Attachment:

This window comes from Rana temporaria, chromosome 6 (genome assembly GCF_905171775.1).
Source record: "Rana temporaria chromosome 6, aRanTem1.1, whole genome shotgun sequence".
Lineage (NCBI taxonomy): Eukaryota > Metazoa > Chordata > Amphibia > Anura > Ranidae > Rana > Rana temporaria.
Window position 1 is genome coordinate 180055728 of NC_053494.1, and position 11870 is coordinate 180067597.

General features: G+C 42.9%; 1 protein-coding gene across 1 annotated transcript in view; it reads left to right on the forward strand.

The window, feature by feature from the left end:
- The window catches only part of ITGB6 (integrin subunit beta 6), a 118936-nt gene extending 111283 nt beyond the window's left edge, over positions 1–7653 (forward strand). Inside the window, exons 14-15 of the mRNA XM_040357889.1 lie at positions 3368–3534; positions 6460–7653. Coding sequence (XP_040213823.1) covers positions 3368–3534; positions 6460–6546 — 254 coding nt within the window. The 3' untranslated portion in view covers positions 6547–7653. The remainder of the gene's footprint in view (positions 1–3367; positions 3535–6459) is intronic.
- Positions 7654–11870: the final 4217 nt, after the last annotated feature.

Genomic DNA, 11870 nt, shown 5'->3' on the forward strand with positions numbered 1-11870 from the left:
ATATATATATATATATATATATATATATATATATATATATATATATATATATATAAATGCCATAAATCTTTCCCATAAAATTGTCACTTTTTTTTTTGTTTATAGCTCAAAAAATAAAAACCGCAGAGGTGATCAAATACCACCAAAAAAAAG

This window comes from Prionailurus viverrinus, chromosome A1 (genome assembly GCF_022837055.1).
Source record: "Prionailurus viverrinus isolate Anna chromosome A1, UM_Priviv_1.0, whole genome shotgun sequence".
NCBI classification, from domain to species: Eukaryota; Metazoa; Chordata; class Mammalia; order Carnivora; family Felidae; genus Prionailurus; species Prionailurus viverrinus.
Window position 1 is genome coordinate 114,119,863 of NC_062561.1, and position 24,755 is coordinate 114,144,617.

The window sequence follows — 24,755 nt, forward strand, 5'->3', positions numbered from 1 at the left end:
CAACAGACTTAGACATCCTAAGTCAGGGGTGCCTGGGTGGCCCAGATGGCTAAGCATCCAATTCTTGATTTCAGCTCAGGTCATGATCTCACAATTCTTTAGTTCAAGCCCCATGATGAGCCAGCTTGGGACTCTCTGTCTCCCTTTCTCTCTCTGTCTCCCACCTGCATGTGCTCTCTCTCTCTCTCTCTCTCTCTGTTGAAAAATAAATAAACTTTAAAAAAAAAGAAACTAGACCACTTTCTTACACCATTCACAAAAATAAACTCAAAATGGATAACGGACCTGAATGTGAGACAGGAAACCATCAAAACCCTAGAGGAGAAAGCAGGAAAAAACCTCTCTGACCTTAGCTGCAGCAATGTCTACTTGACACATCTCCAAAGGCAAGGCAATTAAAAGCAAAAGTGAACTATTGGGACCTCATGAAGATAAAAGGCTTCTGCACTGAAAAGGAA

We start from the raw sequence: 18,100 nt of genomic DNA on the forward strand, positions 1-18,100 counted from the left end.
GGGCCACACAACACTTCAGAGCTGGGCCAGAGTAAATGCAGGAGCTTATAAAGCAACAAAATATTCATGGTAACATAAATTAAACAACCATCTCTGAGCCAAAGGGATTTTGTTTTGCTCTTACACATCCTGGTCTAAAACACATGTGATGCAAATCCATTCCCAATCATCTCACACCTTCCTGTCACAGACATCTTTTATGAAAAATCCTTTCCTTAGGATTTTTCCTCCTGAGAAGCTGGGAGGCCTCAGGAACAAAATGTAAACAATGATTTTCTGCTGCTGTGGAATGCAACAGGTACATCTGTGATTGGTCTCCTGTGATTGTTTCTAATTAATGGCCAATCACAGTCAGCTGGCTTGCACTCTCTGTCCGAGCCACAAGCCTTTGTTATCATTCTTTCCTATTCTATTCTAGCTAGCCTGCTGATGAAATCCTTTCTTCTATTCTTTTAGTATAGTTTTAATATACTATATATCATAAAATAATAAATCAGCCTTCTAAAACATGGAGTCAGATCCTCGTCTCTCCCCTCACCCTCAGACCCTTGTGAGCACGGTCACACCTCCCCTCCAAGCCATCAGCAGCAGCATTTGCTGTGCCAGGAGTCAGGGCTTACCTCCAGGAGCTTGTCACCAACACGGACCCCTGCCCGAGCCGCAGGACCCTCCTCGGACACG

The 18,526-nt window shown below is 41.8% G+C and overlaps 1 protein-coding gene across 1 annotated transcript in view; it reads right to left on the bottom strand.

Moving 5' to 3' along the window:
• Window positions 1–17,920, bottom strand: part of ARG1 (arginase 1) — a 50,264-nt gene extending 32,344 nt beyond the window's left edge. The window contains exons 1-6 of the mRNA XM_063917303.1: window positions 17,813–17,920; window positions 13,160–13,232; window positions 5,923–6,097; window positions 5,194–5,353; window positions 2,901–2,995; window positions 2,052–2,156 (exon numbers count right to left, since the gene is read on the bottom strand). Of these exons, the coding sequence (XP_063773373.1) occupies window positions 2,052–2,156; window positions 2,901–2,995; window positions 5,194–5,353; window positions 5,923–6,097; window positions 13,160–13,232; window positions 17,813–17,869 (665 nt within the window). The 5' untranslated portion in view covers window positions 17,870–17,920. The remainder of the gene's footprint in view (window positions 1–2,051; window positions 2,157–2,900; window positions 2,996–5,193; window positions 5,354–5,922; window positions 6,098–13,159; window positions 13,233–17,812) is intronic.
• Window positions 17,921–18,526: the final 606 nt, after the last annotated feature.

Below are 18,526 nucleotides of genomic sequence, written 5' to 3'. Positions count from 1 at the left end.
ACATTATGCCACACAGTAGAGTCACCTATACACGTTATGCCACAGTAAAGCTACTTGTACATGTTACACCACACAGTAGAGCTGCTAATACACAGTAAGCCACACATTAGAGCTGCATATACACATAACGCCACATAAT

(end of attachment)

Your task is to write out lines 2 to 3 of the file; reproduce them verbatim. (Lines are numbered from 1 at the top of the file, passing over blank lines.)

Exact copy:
Source record: "Rana temporaria chromosome 6, aRanTem1.1, whole genome shotgun sequence".
Lineage (NCBI taxonomy): Eukaryota > Metazoa > Chordata > Amphibia > Anura > Ranidae > Rana > Rana temporaria.